I have an AlexNet architecture that predicts in a supervised-way, whether a given image belongs into classes 1-10. But it should also recognize if it doesn't fit into any of these classes.

My thought was that I just add an 11th class and label all my negative-data with this class and train the softmax-cross-entropy loss with Gradient Descent Optimizer (Adam) as usual.

Now my question is if this is a valid approach on solving my problem?

I have around 7.000 images per class and could obtain up to 70.000 negative examples. I have the strong feeling that training with 70.000 negative-examples my network would always predict the outcome to belong to class 11 (not matching any other). Am I correct with the assumption? If yes: How many negative examples would do the job?


1 Answer 1


Your approach of adding negative examples to your data set, replacing the 10-output softmax final layer with an 11-output softmax, and retraining is certainly valid.

You need these additional examples because the network can only learn to classify categories that it has seen before.

Retraining the final layer only is a good first attempt because it is the cheapest, but if you don't get good results you can try fine tuning one or more additional layers at the end of the network.

All these techniques fall under the topic of Transfer Learning.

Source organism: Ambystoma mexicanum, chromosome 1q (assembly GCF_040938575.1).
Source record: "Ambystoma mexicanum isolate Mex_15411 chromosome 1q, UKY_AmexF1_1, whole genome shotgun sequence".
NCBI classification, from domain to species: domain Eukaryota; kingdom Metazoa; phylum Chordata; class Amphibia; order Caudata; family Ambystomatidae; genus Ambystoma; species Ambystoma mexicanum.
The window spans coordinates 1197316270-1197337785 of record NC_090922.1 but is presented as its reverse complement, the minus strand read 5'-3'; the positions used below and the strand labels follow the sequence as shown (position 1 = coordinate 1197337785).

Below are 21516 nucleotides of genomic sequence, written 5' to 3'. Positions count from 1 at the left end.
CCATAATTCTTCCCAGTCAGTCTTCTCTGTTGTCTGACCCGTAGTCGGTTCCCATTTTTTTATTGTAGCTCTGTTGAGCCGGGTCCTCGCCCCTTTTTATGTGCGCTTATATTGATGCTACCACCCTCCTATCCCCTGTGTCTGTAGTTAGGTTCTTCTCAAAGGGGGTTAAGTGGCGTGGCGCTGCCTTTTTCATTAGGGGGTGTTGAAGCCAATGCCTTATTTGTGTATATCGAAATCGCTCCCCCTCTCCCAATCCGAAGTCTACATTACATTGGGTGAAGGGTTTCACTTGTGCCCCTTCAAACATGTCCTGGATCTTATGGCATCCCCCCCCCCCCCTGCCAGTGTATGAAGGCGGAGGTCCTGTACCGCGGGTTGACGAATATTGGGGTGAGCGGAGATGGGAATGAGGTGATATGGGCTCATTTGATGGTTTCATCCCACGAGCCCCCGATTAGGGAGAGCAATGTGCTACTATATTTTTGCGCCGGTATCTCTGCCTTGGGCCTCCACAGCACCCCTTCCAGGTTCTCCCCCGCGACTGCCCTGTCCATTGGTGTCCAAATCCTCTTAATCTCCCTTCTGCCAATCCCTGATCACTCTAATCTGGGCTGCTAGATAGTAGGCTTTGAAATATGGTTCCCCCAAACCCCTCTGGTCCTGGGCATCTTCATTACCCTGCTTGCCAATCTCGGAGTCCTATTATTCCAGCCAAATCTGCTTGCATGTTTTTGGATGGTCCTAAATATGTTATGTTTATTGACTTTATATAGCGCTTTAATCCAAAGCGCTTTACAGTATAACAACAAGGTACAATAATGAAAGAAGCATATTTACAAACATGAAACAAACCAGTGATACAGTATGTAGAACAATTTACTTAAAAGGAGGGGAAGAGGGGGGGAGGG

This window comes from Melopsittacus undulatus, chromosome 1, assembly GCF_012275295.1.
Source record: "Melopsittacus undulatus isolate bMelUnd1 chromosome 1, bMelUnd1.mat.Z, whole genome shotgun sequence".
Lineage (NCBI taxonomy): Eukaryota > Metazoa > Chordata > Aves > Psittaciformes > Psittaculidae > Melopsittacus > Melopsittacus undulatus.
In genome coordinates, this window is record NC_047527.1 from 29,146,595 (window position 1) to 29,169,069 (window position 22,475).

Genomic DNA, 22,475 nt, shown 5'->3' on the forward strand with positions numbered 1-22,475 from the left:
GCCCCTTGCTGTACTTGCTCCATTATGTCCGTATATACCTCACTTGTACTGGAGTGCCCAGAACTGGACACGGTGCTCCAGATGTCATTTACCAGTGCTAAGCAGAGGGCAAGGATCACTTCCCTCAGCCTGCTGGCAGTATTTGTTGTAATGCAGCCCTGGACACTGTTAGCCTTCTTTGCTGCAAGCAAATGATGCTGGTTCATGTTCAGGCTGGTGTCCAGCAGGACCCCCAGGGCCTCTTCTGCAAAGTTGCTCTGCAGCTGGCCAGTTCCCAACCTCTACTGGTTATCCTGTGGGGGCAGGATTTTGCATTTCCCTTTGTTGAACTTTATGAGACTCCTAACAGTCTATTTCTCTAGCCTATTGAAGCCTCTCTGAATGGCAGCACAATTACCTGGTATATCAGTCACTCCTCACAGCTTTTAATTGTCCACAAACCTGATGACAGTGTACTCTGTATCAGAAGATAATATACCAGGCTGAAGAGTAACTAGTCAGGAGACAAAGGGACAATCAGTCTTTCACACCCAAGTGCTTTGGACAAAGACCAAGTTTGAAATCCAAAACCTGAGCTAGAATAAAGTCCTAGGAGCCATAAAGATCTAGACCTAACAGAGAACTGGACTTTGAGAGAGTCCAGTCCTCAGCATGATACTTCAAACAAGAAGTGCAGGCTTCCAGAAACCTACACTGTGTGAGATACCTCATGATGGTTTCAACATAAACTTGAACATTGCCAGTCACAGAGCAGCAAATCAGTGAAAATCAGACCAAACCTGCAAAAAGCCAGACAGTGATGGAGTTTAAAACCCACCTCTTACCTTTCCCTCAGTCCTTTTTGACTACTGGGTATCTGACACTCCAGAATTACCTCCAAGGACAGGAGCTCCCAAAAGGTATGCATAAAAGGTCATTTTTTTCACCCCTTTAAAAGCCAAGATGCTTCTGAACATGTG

Regarding the second part of your question about how many negative examples to include - this is known as Class Imbalance Problem in Machine Learning.

Whether your model will always predict the negative class if you include many negative examples depends on the data and the model, but it is certainly a possibility.

The safest approach would be to undersample your negative examples and include only 7000 to match the frequency of other classes in the training set. This should be a good first try, but if it doesn't work you should consider a couple of questions:

  1. What is the expected distribution of my target population?
  2. What is the cost of misclassifying each type of example?

And then make an informed decision about how to proceed, which may involve either sampling negative examples differently, or adjusting your performance metric to something like AUC (which can guide early-stopping, for example).

Additional material: A systematic study of the class imbalance problem in convolutional neural networks

  • $\begingroup$ Thank you for the really quick answer! I will look into your suggestions. Bless you, Jonathan $\endgroup$
    – Jonathan
    Commented Feb 11, 2018 at 22:37
  • $\begingroup$ I would suggest against re-balancing the classes. I am of the philosophy that more data is better. Instead, you could change the probability threshold that identifies the image as the "non-object class." Then, as Imran suggests, test the threshold setting using AUC. $\endgroup$
    – user18764
    Commented May 13, 2018 at 12:13
  • $\begingroup$ I'd have thought having an extra "none of the above" class is superfluous - your negative samples simply have the label "not this" for all classes and should fit your training regime directly. $\endgroup$
    – drevicko
    Commented Jun 14, 2019 at 5:03

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